As a result of my writing, I heard from a woman I met on a ferry in Hong Kong 40 years ago (and who I recently visited for the first time in California); from someone I met in the 1970s in Europe who saw an article I wrote and who now lives just 20 minutes away from me. And best of all, I heard from a woman who I had half-seriously accused of stealing food from me in Tibet (I think it was the altitude that did me in). We laughed and laughed about our trip in 1987 and the hurdles we overcame. These memories bring me great joy and they are a direct result of my travel blogs and articles.

The Circle Of Life: Giving Out

Someone once said to me that they believed that one travels to take things in when one is young and to give things out when one is old. I have considered this for many years and agree that I did travel to take things in -- to learn, to experience, to see, and to savor the different cultures and lives of others.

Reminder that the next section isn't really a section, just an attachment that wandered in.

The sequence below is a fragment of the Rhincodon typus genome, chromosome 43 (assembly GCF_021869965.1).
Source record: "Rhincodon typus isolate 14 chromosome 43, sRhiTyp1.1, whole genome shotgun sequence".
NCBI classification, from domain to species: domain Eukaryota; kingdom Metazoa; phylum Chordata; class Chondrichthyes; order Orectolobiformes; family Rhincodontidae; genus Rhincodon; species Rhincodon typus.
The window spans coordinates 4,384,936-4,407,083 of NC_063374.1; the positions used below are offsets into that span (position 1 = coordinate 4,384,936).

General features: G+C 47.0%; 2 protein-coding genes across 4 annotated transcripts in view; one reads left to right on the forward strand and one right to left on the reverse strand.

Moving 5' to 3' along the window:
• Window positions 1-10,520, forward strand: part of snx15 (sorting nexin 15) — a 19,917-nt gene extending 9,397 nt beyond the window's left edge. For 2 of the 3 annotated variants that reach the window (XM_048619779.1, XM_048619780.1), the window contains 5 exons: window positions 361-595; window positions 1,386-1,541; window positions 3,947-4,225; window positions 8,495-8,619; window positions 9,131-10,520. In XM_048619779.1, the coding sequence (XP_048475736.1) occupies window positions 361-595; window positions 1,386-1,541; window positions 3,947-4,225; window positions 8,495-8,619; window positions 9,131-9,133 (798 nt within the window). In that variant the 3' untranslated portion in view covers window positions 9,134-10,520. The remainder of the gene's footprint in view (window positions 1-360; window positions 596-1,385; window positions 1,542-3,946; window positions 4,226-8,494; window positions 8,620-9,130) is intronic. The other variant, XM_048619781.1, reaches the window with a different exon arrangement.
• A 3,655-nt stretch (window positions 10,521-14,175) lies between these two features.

What can we give out when we are older? I now believe that we can give our experience, support, recognition, love, advice, warnings, inspiration -- and maybe, if we have really learned something through our travels, even wisdom.

But of course, those close to us and those anonymous readers will have their own roads, challenges, and revelations. That is the adventure of travel and why many of us need and love it. And we can preserve our thoughts and experiences and pass them down through the generations by writing about them.